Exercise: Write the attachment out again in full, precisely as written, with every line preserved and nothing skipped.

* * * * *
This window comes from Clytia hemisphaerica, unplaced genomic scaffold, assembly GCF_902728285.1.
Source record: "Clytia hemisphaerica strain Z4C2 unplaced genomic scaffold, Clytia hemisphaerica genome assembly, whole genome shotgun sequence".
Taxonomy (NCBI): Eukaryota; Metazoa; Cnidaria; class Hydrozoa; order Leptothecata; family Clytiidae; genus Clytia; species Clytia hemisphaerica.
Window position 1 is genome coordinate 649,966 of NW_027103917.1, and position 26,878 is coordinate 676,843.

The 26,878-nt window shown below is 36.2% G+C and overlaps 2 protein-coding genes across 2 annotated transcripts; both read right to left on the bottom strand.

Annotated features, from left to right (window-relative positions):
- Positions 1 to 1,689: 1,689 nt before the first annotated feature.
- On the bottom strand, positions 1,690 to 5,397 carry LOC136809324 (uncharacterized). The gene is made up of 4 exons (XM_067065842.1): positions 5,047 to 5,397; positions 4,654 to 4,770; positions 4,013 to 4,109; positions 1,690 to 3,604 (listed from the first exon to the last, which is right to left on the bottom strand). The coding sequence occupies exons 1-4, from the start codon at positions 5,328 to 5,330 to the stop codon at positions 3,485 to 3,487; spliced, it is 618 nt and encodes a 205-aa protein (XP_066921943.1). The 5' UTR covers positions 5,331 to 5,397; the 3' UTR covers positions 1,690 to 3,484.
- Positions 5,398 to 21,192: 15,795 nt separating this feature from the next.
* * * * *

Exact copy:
This window comes from Clytia hemisphaerica, unplaced genomic scaffold, assembly GCF_902728285.1.
Source record: "Clytia hemisphaerica strain Z4C2 unplaced genomic scaffold, Clytia hemisphaerica genome assembly, whole genome shotgun sequence".
Taxonomy (NCBI): Eukaryota; Metazoa; Cnidaria; class Hydrozoa; order Leptothecata; family Clytiidae; genus Clytia; species Clytia hemisphaerica.
Window position 1 is genome coordinate 649,966 of NW_027103917.1, and position 26,878 is coordinate 676,843.

The 26,878-nt window shown below is 36.2% G+C and overlaps 2 protein-coding genes across 2 annotated transcripts; both read right to left on the bottom strand.

Annotated features, from left to right (window-relative positions):
- Positions 1 to 1,689: 1,689 nt before the first annotated feature.
- On the bottom strand, positions 1,690 to 5,397 carry LOC136809324 (uncharacterized). The gene is made up of 4 exons (XM_067065842.1): positions 5,047 to 5,397; positions 4,654 to 4,770; positions 4,013 to 4,109; positions 1,690 to 3,604 (listed from the first exon to the last, which is right to left on the bottom strand). The coding sequence occupies exons 1-4, from the start codon at positions 5,328 to 5,330 to the stop codon at positions 3,485 to 3,487; spliced, it is 618 nt and encodes a 205-aa protein (XP_066921943.1). The 5' UTR covers positions 5,331 to 5,397; the 3' UTR covers positions 1,690 to 3,484.
- Positions 5,398 to 21,192: 15,795 nt separating this feature from the next.